[0012] The graphical user interface provided by the invention can, in one advantageous embodiment, be used to order greeting cards that an electronic commerce web site can offer for automatic dispatch to one or more recipients. For example, the consumer can use the graphical user interface to specify his or her own return address, the mailing address of the recipient(s), and shipping method (e.g., first class mail). Of course, in other embodiments, the graphical user interface can be used to address virtually any sort of item to be delivered to a recipient using any mechanism (including but not limited to US Postal Service, other common carrier, or by electronic means).

[0013] The invention can be used for all sorts of applications including but not limited to:

[0014] electronic commerce,

[0015] greeting cards,

[0016] posters,

[0017] books,

[0018] compact disks,

[0019] computer software,

[0020] any product shipped by envelope, parcel or package,

[0021] computers,

[0022] any electronics,

[0023] any other type of goods or services,

[0024] any application or use where a destination or recipient is specified.

BRIEF DESCRIPTION OF THE DRAWINGS

[0025] These and other features and advantages provided by the invention will be better and more completely understood by referring to the following detailed description of presently preferred embodiments in conjunction with the following drawings:

[0026] FIG. 1 shows an example preferred embodiment of a goods fulfillment system 100 provided by the present invention;

[0027] FIG. 2 shows an example graphical user interface 200 provided in accordance with the present invention;

[0028] FIG. 3 shows an example flow chart of steps performed by the FIG. 1 preferred embodiment;

[0029] FIGS. 4A-4H show one example progression of display screens;

[0030] FIGS. 5A-5D show a further example progression of display screens;

[0031] FIGS. 5E-5G shows a further example display screen progression; and

[0032] FIGS. 6A-6B show display screens for parcel shipment.

DETAILED DESCRIPTION OF EXAMPLE EMBODIMENTS OF THE INVENTION

[0033] FIG. 1 shows an example preferred embodiment of an electronic commerce goods ordering and fulfillment system 100 provided by the present invention. System 100 includes any number of end user stations 102 coupled to one or more servers 104 via a network 106 such as, for example, the Internet, an enterprise intranet, or other network. End user workstations 102 may comprise any type of computing or data entry appliance but preferably are web-enabled in the sense that they preferably provide a web browser that can receive and display web pages W supplied by server 104 via network 106.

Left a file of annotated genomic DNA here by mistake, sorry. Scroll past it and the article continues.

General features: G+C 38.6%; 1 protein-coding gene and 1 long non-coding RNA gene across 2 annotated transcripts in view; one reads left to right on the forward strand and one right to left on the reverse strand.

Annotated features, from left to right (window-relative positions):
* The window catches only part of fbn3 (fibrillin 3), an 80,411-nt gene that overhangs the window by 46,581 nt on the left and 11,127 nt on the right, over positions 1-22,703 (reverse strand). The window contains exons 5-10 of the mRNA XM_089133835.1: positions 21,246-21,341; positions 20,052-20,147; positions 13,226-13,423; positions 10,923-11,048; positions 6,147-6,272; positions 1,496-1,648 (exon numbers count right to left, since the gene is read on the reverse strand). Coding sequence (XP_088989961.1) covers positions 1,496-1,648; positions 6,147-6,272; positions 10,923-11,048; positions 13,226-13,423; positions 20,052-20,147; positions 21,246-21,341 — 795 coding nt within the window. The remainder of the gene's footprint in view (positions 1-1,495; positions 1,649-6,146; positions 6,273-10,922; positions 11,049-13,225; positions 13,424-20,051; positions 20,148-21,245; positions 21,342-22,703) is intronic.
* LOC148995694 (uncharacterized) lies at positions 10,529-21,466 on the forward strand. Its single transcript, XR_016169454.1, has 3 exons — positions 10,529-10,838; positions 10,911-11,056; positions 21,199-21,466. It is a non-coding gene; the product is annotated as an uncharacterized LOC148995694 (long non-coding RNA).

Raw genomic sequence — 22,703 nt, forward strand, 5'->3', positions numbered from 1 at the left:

[0034] End user workstation 102 includes a data entry device 108 (e.g., keyboard, a mouse pointing device or the like) that allows an end user to input data into web-based forms providing a graphical user interface 200 displayed on a display 110. For example, the end user can input ship-to and return address information into workstation 102 via graphical user interface 200. HTTP messages containing this address information A can be transmitted over network 106 to server 104. Server 104, in turn, may store the address information A in a database and, upon the end user confirming an order for goods, may communicate the address information (and goods identification if appropriate) to a fulfillment system 112.

[0035] In the example embodiment, fulfillment system 112 creates a shipping package labeled with the specified ship-to and return address information and releases the package to a common carrier (e.g., the U.S. Postal Service, Federal Express, United Parcel Service, electronic distribution, etc.) for delivery to the ship-to address specified by the end user.